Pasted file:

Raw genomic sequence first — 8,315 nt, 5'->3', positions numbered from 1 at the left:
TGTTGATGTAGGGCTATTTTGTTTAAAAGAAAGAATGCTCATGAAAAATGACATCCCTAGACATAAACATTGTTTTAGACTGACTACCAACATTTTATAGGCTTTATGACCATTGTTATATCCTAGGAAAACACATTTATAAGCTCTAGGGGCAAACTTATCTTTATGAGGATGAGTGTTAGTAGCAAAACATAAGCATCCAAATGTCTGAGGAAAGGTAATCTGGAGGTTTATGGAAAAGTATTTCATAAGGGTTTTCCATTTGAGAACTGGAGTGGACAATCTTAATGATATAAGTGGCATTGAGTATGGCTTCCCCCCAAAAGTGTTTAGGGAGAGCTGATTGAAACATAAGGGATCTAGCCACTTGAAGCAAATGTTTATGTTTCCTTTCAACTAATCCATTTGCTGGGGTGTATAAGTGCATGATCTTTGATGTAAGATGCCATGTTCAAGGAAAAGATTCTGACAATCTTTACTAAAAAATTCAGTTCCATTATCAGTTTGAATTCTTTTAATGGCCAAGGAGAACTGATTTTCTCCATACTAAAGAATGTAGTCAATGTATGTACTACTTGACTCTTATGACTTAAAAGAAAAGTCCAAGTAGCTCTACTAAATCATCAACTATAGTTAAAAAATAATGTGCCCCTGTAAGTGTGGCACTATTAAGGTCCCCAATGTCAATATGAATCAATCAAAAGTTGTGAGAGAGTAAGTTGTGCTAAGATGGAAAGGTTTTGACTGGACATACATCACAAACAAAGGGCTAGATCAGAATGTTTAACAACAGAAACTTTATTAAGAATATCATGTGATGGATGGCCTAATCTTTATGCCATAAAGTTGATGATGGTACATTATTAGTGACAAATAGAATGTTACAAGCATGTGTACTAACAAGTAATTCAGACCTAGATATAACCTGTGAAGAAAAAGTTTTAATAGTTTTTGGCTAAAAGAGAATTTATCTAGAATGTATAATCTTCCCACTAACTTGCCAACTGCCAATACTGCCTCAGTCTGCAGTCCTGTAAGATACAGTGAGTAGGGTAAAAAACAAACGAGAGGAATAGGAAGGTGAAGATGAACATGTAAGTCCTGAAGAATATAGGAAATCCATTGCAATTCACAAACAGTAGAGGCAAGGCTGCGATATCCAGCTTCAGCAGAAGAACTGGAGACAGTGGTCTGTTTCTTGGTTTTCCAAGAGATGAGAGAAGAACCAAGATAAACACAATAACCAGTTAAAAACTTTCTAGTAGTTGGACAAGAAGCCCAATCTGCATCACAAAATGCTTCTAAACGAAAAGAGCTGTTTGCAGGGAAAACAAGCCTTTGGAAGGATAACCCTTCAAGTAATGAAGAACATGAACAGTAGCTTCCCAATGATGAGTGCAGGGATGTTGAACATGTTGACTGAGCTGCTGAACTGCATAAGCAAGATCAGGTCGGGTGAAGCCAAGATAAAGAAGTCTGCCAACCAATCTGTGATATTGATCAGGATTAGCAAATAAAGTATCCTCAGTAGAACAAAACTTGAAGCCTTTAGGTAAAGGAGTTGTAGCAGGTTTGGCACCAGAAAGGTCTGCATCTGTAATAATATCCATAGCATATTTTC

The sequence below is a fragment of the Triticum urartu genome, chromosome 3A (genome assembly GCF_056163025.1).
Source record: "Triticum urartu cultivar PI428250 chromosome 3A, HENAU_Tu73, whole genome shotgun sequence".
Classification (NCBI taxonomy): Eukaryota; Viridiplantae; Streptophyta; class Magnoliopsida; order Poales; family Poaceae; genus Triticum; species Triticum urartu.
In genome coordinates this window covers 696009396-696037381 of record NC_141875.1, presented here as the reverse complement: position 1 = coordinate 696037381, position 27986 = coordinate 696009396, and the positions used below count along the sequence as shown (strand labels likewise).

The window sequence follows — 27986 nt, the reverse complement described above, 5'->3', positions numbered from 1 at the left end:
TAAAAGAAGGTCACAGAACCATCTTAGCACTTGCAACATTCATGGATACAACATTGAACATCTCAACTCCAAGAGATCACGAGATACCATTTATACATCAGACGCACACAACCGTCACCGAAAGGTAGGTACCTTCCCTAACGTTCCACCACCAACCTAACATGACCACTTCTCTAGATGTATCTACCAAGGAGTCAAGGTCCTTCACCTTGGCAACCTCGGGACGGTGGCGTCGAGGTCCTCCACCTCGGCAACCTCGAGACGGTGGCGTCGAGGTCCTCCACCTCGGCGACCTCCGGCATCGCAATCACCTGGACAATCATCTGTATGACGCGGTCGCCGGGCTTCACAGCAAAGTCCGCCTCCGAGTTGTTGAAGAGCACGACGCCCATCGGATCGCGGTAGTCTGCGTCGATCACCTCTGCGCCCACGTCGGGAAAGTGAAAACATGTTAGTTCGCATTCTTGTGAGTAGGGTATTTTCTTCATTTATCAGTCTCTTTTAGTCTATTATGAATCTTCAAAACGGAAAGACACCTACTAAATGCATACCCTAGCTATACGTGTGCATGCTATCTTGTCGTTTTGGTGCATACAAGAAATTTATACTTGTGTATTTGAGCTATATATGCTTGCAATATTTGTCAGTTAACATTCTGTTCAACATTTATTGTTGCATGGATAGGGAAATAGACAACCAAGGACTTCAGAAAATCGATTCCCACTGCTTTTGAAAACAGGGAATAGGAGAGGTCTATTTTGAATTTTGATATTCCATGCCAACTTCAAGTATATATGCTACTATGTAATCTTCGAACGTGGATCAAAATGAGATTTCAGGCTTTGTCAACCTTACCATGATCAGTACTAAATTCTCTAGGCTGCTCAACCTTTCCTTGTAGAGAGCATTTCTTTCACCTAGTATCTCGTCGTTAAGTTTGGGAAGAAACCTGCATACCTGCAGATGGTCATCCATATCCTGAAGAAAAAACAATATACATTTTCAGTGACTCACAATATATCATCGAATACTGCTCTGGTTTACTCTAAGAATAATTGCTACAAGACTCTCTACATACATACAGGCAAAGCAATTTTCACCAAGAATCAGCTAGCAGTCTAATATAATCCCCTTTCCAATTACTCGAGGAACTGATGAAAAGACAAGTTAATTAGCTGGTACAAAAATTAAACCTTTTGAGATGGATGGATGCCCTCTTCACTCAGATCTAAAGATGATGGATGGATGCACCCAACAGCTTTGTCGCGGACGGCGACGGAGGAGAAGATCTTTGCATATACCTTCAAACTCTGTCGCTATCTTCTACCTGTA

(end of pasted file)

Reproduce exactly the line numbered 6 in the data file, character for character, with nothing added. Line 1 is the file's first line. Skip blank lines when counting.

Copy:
In genome coordinates this window covers 696009396-696037381 of record NC_141875.1, presented here as the reverse complement: position 1 = coordinate 696037381, position 27986 = coordinate 696009396, and the positions used below count along the sequence as shown (strand labels likewise).